LINDY on the Direct Energy Midtown Mix Stage (Yonge and Eglinton), Saturday (July 10), 2 pm. Free. www.toronto.ca/special_events Rating: NNNNN
If you were an aficionado of the granola-munching, peace-sign-flashing Prairie folk fest circuit a few decades ago, there's a chance you might've been among the earliest members of the Lindy fan club. Born into what he describes as a Peter, Paul and Mary clan, the Toronto singer/songwriter - who, at well over 6 feet, with a messy white-blond coif and a penchant for hugs, resembles a magnified elf brought to life - spent his formative years belting out nationalistic Canadian ballads and Icelandic anthems to Folkarama audiences.
"They forced me into it!" he chuckles sleepily over lemon-infused ice water on the sunny Squirly's patio.
"The first time I performed I was four years old, and I got up in front of a couple hundred people on a beautiful sunny day like today at the Icelandic Festival in Gimli, Manitoba, and we sang this song about nuclear war. Of course, I had no idea. It would've been so traumatic if I'd known!"
Certain aspects of growing up in the Mighty Wind culture were clearly scarring for the musician. He has horror stories about sweltering in faux Icelandic costumes of thick wool sweaters and ballet slippers. Luckily, they weren't traumatic enough to dissuade him from spending the rest of his life onstage.
After years of playing gigs on the local scene and across the country, record company drama (former label Aquarius dropped him cuz he didn't fit into their super-mainstream bent) and a brief stint in New York, Lindy's returned home to release his newest disc, Suspension Of Disbelief, on the upstart Orange label, home to likeminded singer/songwriters like Jim Bryson and Melissa McClelland.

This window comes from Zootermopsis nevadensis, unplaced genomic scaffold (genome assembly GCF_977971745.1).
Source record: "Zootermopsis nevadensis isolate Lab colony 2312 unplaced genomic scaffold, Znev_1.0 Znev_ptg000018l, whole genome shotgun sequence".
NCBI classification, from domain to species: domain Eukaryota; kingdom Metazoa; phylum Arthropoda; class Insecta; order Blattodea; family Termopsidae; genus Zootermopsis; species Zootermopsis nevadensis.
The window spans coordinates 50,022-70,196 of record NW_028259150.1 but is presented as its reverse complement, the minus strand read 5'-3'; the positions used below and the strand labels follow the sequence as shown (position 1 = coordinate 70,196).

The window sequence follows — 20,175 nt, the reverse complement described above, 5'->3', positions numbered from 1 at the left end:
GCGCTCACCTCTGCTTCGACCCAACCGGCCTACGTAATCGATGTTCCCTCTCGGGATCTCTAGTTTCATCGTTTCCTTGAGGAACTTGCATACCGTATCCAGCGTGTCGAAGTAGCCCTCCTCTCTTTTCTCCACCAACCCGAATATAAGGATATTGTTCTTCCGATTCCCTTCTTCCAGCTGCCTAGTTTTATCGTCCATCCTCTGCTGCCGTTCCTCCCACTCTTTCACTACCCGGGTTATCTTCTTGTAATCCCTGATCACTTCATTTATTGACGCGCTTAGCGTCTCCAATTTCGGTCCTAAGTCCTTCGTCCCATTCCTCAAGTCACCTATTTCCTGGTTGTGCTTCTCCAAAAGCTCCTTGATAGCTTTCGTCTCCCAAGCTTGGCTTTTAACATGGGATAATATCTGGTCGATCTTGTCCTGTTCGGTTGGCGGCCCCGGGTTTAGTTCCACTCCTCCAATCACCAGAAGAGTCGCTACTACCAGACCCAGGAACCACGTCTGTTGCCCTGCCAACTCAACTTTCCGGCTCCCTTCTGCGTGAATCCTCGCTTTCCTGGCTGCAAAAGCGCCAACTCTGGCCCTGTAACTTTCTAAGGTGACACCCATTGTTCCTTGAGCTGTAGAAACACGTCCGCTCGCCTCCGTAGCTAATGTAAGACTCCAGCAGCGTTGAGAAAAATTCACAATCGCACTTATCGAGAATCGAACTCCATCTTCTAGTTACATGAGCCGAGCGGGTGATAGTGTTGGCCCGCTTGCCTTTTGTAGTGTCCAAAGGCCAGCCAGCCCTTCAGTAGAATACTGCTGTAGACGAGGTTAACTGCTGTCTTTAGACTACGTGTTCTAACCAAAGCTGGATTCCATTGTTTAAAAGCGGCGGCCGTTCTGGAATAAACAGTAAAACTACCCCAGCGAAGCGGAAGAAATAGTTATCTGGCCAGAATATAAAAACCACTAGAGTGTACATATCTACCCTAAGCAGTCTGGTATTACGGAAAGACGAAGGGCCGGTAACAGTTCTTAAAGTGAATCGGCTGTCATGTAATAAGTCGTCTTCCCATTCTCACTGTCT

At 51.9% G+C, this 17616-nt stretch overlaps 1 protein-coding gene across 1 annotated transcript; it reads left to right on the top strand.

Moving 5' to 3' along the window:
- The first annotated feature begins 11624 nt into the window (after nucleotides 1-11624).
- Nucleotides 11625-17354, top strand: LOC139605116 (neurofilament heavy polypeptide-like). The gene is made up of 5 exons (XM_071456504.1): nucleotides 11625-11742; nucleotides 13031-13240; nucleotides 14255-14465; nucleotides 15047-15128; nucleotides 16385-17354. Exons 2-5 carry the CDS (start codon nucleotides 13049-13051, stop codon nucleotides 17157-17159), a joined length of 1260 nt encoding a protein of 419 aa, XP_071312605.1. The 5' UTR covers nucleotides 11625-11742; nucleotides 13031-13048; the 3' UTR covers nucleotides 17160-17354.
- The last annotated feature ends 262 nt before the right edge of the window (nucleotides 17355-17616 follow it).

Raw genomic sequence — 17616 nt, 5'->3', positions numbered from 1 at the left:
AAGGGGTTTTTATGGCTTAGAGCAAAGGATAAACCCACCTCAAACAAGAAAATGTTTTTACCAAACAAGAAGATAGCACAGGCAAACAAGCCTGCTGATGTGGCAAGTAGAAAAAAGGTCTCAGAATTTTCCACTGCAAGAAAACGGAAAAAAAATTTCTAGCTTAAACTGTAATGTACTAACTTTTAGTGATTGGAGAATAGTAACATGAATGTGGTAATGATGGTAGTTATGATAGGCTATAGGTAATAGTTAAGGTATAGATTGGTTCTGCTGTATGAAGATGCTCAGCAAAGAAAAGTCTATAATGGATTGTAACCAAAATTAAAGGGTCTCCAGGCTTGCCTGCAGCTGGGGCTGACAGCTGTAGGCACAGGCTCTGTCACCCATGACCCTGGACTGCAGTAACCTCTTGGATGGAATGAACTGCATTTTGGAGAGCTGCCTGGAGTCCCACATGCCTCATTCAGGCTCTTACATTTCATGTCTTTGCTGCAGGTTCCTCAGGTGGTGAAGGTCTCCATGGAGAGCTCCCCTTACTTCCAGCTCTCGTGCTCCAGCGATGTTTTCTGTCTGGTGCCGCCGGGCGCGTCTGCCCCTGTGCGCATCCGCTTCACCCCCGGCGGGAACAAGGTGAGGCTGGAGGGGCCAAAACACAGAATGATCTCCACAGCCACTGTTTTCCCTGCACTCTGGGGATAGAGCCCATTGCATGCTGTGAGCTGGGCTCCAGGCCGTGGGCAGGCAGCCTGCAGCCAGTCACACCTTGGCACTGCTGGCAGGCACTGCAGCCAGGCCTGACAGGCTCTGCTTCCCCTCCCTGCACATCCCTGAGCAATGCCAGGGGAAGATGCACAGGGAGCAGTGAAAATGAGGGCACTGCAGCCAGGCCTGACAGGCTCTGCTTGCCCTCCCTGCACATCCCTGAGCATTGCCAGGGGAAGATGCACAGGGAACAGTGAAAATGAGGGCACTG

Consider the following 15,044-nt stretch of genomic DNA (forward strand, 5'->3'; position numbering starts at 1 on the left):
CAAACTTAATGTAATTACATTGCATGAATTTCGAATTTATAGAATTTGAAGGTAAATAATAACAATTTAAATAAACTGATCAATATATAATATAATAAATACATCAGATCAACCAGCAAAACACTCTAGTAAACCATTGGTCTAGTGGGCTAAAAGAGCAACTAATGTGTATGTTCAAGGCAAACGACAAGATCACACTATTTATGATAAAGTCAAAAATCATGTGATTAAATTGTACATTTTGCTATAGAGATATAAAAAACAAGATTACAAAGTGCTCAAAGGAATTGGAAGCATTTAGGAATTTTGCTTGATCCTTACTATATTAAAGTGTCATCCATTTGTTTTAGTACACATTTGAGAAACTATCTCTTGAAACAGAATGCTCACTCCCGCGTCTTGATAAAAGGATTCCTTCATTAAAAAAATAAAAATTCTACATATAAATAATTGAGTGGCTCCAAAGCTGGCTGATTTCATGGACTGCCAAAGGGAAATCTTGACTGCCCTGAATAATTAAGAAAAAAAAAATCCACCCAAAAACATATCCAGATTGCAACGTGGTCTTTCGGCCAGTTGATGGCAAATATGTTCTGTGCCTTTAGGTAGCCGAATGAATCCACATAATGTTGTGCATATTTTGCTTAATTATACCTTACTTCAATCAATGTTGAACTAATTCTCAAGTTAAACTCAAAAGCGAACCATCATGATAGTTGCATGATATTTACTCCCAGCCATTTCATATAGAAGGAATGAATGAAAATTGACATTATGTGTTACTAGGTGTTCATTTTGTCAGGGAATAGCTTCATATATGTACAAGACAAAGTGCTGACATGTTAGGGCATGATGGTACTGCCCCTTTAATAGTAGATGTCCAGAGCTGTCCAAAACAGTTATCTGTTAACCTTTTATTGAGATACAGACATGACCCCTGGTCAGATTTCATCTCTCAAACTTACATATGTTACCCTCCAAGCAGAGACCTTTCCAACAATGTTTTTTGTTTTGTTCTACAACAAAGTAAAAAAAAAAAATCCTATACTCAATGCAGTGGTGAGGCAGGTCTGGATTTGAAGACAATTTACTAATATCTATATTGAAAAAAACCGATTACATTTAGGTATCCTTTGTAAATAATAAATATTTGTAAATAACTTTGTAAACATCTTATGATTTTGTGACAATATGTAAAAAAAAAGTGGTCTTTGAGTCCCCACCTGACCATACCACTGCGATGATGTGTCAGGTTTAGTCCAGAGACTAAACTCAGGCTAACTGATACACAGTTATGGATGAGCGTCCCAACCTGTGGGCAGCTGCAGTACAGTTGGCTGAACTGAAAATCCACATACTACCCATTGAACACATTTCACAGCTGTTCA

The album has great melodies and the same beautifully haunted quality of early Radiohead. That might have something to do with the Icelandic folk songs of Lindy's youth, which he describes as "almost Slavic. Scary. They give you a reason to stay under the covers at night.
"The thing about Iceland is that the rock formations actually look like the fairy tales. So when they tell a story about a troll walking around and turning into stone when the sun comes up, you can actually see it, because the lava forms into weird gnome shapes. If you've ever wanted to travel in an interplanetary sense, Iceland would be a good compromise."
And although he's been enjoying the rock club circuit - he's just returned from a sojourn out west, where he got to show his tourmates the hospital where he was born and the house he grew up in - he's stoked about returning to his roots by playing this weekend's Celebrate Toronto fest.
"I play fuckin' bars all the time, but I love playing for kids. That's what I want to do later on - play folk festivals and that whole circuit."
Maybe you could start playing If I Had A Hammer at all your shows?
He bursts into song. "What the hell is that song about? 'I'd hammer out love between the brothers and the sisters all over this land'? Is it, like, about incest?"